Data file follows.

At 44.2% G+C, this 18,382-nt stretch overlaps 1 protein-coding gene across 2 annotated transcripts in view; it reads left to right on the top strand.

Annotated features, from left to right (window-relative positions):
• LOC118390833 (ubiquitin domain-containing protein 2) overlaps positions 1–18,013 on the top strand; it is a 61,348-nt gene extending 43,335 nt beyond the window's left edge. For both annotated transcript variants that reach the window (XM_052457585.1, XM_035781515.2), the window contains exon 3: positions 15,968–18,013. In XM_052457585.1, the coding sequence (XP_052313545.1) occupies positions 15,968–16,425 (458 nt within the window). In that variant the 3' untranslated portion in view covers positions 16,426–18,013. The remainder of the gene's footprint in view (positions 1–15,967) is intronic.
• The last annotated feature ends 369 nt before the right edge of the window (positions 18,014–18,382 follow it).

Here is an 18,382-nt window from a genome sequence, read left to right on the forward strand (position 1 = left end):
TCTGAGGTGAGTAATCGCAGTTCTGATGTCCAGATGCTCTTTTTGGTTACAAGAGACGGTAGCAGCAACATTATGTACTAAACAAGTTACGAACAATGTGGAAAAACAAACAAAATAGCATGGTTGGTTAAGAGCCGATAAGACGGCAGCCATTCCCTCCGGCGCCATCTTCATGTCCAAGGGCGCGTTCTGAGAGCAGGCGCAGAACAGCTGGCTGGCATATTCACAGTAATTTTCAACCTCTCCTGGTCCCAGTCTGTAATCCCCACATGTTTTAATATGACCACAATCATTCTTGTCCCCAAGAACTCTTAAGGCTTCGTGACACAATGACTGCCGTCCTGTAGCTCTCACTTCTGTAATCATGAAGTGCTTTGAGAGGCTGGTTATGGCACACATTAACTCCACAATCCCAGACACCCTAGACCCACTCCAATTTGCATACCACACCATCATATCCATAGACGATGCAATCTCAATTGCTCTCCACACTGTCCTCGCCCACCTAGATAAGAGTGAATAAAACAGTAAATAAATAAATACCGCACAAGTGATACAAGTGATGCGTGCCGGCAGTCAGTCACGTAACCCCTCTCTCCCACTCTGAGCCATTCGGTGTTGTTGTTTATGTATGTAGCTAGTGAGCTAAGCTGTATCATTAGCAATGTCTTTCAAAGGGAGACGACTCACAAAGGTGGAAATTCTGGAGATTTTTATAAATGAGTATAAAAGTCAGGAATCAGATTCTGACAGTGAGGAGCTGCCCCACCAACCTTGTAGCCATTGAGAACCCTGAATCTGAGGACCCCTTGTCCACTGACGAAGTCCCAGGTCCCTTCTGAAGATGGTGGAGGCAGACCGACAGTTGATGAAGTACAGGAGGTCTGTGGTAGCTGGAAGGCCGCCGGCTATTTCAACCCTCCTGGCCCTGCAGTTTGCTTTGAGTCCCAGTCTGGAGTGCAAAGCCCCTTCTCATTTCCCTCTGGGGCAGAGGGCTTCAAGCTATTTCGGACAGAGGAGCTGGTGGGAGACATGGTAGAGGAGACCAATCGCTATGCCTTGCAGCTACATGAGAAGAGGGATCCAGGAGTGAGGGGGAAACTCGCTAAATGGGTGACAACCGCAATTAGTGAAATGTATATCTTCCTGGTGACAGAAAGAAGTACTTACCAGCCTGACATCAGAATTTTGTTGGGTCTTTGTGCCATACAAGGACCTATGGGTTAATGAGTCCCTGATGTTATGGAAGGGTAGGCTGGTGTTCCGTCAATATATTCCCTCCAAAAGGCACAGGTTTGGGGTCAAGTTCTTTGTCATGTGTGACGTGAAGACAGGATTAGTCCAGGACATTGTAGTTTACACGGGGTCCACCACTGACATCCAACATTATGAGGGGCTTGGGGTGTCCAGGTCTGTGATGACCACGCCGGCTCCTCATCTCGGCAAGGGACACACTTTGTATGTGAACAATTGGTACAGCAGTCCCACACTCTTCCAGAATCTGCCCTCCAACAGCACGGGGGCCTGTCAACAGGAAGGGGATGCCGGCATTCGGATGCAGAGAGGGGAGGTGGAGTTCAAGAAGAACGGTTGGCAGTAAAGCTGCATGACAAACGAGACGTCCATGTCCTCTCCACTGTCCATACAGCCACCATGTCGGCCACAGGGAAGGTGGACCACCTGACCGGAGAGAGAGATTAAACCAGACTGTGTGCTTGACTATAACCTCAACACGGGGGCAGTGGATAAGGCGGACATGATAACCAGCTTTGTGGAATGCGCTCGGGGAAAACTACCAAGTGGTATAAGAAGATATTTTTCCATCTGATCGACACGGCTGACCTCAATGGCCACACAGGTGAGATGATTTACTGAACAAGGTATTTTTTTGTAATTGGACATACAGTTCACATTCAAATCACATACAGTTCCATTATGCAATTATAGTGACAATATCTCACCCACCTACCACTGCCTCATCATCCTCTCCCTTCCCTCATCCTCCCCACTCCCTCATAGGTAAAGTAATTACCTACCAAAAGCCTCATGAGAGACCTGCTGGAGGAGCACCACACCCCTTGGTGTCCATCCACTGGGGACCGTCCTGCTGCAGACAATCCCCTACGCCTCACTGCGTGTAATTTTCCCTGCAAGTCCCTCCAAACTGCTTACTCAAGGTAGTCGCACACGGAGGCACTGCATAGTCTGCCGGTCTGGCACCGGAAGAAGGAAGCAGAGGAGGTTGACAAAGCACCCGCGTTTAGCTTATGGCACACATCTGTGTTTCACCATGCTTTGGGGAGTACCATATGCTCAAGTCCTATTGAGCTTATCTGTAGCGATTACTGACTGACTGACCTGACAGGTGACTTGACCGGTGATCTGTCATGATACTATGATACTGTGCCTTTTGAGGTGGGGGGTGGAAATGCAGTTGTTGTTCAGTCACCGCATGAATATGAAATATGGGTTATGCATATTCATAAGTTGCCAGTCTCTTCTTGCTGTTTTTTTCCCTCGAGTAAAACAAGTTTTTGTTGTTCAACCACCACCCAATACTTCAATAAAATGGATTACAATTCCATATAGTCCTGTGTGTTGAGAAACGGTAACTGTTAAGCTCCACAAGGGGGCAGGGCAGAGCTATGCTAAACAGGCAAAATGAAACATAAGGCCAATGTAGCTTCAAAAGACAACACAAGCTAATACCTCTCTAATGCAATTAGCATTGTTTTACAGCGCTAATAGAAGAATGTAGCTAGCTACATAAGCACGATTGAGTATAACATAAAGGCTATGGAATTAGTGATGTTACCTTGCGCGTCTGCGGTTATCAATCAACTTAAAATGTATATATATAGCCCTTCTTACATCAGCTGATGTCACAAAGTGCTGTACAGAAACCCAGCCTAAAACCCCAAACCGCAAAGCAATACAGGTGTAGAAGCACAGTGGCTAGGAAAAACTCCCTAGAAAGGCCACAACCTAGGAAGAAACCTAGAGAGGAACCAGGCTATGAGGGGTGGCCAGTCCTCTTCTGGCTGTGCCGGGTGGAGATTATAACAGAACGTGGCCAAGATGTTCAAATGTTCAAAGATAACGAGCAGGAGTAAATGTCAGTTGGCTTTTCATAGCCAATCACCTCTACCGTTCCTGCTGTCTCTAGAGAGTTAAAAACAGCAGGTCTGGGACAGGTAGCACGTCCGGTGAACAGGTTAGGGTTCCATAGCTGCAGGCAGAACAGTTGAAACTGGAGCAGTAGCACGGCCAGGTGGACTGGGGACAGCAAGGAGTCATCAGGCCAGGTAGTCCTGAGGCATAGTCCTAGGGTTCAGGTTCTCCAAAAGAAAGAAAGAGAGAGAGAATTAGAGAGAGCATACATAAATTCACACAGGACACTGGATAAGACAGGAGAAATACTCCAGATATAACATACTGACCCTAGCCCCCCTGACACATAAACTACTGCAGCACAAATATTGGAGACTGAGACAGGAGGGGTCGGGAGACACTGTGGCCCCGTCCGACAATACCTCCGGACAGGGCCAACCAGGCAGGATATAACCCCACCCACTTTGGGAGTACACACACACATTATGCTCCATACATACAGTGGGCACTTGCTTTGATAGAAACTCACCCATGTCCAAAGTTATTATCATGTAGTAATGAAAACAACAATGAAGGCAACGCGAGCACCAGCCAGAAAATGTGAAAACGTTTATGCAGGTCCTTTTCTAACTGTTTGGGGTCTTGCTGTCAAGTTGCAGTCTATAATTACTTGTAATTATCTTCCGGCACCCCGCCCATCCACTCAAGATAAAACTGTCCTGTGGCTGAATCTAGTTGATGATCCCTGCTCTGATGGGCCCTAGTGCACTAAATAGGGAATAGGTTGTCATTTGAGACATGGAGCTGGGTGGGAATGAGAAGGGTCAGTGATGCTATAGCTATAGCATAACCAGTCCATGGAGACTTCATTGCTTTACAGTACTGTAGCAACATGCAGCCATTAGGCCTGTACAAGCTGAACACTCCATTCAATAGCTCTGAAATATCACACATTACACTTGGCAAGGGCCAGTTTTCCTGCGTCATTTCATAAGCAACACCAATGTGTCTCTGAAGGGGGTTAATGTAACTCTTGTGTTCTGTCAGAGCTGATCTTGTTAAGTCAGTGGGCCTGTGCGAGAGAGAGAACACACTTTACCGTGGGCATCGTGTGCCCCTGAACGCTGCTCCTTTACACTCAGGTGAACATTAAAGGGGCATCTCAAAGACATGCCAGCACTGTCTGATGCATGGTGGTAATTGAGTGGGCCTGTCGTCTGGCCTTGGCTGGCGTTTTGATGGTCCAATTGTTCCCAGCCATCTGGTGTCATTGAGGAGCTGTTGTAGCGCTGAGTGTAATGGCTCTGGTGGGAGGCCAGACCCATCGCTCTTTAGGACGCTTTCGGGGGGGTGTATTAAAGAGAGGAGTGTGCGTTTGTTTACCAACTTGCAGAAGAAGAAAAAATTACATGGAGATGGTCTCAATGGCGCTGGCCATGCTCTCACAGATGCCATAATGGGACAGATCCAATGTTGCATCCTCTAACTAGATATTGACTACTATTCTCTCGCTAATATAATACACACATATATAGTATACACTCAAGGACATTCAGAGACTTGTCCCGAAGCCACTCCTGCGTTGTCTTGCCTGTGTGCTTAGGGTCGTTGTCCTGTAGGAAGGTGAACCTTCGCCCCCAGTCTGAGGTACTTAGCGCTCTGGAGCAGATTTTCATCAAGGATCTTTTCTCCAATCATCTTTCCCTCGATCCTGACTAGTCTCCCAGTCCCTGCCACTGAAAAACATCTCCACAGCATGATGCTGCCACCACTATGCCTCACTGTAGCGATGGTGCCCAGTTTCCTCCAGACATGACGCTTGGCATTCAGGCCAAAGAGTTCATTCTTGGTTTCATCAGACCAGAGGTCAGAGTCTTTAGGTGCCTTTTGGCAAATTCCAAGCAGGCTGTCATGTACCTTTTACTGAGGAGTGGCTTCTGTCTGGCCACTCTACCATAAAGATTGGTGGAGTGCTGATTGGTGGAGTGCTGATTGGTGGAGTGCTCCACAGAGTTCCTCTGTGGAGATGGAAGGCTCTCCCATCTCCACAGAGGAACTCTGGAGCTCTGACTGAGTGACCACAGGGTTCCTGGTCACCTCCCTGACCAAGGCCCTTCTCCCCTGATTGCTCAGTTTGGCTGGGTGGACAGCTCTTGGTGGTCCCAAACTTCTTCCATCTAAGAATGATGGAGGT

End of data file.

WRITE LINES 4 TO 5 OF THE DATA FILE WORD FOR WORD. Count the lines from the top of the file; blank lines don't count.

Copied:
• The last annotated feature ends 369 nt before the right edge of the window (positions 18,014–18,382 follow it).

Here is an 18,382-nt window from a genome sequence, read left to right on the forward strand (position 1 = left end):